The UK’s Department for Works and Pensions (DWP) released the results of its consultation regarding plans for new climate risk disclosures from pension schemes.
The consultation followed the announcement by the DWP in August 2020 that it would require pension schemes with £5 billion or more in assets, and including all authorised master trusts to assess and report on the financial risks of climate change, in line with the recommendations of the Task Force on Climate-related Financial Disclosures (TCFD), within their portfolios by the end of 2022, followed by schemes with £1 billion or more in assets the following year.
In a forward released with the report, Minister for Pensions and Financial Inclusion Guy Opperman wrote:
“Climate change is a major systemic financial risk and threat to the long-term sustainability of UK private pensions. With almost £2 trillion in assets under management, all pension schemes are exposed to climate-related risks and I am committed to ensuring trustees do everything they can to limit this risk to their members’ future retirement income.”
According to the DWP, very few of the respondents to the consultation were opposed to the proposals in full, with the majority supportive to the proposals about trustees’ governance of climate-related risks and opportunities. Some respondents took issue with the asset thresholds used to determine the requirements to follow the new rules, either suggesting they only include the risk assets held by the scheme, or that the £1 billion threshold be raised, at least initially. Some also suggested that the timescales to implementation were ambitious, with suggestions to postpone the new requirements.
In response to respondents concerns regarding the short time to implementation, the DWP responded that given the urgency of climate risk, pushing out the timelines would “unnecessarily delay an aspect of policy on which action is urgently needed.” The DWP did, however, implement changes to the new rules allowing schemes 7 calendar months from the scheme year end date in which to prepare and publish their first TCFD reports.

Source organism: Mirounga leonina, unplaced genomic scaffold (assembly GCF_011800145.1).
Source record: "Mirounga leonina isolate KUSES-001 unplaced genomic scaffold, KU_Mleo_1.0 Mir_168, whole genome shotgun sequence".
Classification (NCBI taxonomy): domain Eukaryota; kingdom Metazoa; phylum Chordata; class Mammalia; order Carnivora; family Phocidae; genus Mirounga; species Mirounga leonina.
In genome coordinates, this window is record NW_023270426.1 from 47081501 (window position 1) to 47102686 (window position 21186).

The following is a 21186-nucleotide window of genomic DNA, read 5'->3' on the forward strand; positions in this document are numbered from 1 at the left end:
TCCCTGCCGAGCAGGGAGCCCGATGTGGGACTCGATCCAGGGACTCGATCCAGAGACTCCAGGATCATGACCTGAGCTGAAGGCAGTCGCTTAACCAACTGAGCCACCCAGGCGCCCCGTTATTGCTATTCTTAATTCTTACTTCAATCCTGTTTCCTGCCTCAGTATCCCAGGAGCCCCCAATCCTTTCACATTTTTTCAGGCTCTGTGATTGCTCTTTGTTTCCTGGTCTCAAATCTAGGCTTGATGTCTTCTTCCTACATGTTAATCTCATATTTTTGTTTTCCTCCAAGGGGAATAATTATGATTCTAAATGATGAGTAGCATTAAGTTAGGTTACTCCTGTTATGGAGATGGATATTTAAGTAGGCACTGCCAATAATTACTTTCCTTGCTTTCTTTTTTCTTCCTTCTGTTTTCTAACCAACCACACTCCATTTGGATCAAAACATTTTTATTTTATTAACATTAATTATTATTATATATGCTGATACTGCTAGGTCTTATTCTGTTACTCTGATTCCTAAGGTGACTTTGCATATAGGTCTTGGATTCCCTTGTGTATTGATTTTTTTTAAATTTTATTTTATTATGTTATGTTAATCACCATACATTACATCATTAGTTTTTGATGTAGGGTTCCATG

Respondents also raised concerns about the ability to collect data for asset classes outside of public equity or corporate debt, due to the low level of climate reporting for classes including derivative-based investment strategies, private market investments and property funds. According to the DWP, however, the rules provide the required flexibility to deal with these situations, indicating that trustees need to obtain and calculate emissions data for all asset classes only “as far as they are able.”
Commenting on the DWP’s updated guidance, Rachel Haworth, UK Policy Manager at responsible investment NGO ShareAction said:
“Without mandatory TCFD reporting, financial markets will continue to fail to price in the risks posed by the climate crisis. The Department for Work and Pensions (DWP) has broken new and important ground in developing detailed regulations and guidance in this area. It is critical for pension funds to take a forward-focused approach to managing climate risk to safeguard both the financial interests of their beneficiaries and the stability of the wider world in which they live. Moreover, we believe this work paved the way for the UK Government’s subsequent announcement of its intention to make TCFD-aligned disclosures mandatory across the economy by 2025, with a significant portion of mandatory requirements in place by 2023.”
Haworth added, however, “this is a positive start, ensuring financial markets are pricing in climate-related financial risks. However, climate change is a systemic challenge which individual investors will struggle to manage on a portfolio-by-portfolio basis. Rather, economic transformation is required. DWP states that it has explored the methodologies available for measuring the climate impacts of pension fund portfolios but concluded that more work is required before these can be implemented. We call on DWP and the pensions industry to accelerate this work in line with the urgency and scale of the climate crisis.”